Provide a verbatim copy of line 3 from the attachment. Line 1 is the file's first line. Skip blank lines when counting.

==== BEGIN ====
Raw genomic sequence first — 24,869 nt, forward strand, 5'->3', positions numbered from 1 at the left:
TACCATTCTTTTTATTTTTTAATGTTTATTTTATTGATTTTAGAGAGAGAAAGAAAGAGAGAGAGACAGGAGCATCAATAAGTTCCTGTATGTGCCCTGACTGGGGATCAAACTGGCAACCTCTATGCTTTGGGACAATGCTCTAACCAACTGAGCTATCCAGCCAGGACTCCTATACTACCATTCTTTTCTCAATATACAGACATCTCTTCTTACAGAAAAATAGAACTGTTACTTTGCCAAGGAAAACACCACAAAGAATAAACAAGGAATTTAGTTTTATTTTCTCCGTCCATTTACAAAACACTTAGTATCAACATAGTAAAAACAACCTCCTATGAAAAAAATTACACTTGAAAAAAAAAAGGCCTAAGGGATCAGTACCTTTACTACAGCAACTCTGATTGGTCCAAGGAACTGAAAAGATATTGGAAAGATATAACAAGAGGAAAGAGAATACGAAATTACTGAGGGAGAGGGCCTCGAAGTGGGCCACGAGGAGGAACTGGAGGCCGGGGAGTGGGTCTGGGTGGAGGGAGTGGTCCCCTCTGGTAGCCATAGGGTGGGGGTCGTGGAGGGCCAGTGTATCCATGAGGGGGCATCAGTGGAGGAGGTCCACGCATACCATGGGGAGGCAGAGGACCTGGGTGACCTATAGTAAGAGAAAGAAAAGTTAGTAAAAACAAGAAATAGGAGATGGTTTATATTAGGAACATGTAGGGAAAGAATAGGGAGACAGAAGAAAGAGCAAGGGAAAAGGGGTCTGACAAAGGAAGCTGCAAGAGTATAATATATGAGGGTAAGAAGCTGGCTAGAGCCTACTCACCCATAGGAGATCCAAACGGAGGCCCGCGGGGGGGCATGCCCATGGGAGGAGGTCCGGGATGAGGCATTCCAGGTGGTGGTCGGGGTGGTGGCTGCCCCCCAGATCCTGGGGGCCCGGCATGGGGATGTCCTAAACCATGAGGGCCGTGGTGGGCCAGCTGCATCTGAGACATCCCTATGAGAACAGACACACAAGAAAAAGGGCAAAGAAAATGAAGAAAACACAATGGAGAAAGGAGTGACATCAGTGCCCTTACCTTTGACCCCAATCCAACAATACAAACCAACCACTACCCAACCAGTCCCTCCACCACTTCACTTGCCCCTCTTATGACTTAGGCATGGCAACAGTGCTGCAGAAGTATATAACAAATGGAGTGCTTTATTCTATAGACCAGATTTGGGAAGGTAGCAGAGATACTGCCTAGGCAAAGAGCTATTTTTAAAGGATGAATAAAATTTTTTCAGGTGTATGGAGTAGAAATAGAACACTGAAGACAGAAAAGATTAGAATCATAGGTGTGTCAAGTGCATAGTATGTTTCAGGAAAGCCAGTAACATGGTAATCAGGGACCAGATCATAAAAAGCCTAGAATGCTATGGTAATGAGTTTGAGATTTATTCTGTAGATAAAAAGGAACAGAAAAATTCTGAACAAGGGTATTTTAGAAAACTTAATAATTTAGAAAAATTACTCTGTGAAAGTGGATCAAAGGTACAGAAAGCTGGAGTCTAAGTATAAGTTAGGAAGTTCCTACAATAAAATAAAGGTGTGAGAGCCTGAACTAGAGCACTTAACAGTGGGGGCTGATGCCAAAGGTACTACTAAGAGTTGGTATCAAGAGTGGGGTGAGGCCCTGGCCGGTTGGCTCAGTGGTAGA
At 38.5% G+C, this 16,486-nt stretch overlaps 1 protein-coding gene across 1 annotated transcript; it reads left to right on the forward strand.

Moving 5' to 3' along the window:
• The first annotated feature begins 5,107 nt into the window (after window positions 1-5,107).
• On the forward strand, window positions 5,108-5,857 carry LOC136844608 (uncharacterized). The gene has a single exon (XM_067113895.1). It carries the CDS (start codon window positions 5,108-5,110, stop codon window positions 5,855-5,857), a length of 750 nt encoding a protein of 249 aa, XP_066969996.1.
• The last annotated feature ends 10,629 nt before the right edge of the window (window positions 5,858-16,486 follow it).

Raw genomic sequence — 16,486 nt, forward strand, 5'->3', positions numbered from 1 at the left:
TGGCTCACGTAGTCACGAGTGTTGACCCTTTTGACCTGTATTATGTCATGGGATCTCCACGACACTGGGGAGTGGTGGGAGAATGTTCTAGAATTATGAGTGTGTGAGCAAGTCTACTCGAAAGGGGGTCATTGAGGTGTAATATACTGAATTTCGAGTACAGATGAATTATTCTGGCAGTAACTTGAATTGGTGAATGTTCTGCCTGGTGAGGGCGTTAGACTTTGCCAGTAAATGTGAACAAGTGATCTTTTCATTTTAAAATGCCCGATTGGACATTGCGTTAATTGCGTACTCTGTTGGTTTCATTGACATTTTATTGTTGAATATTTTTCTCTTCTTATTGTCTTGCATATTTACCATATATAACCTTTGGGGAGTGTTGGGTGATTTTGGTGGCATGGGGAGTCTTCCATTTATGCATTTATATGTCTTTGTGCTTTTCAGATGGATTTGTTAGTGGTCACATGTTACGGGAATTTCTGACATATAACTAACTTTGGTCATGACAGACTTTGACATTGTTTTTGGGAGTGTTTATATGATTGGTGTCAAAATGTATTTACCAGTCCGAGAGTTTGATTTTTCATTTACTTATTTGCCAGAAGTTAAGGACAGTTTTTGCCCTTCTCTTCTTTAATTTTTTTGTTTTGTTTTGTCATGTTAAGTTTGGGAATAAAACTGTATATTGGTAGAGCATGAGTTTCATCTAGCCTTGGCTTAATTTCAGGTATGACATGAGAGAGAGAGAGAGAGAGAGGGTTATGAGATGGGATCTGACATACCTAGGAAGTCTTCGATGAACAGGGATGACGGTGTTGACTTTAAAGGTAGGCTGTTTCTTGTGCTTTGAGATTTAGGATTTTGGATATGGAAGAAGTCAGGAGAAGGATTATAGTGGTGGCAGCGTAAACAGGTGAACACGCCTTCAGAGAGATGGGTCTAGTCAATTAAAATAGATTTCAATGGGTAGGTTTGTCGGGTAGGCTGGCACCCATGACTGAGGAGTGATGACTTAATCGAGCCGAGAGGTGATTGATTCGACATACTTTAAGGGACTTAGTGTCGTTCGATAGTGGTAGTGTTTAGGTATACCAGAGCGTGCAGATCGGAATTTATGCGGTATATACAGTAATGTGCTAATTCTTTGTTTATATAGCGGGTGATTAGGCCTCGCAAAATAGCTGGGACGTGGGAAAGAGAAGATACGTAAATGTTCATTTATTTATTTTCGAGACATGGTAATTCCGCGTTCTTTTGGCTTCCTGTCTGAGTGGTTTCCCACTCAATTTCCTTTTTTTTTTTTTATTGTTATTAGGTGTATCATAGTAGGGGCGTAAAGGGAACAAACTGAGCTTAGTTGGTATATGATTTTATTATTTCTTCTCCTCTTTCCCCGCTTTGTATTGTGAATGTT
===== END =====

At 38.5% G+C, this 16,486-nt stretch overlaps 1 protein-coding gene across 1 annotated transcript; it reads left to right on the forward strand.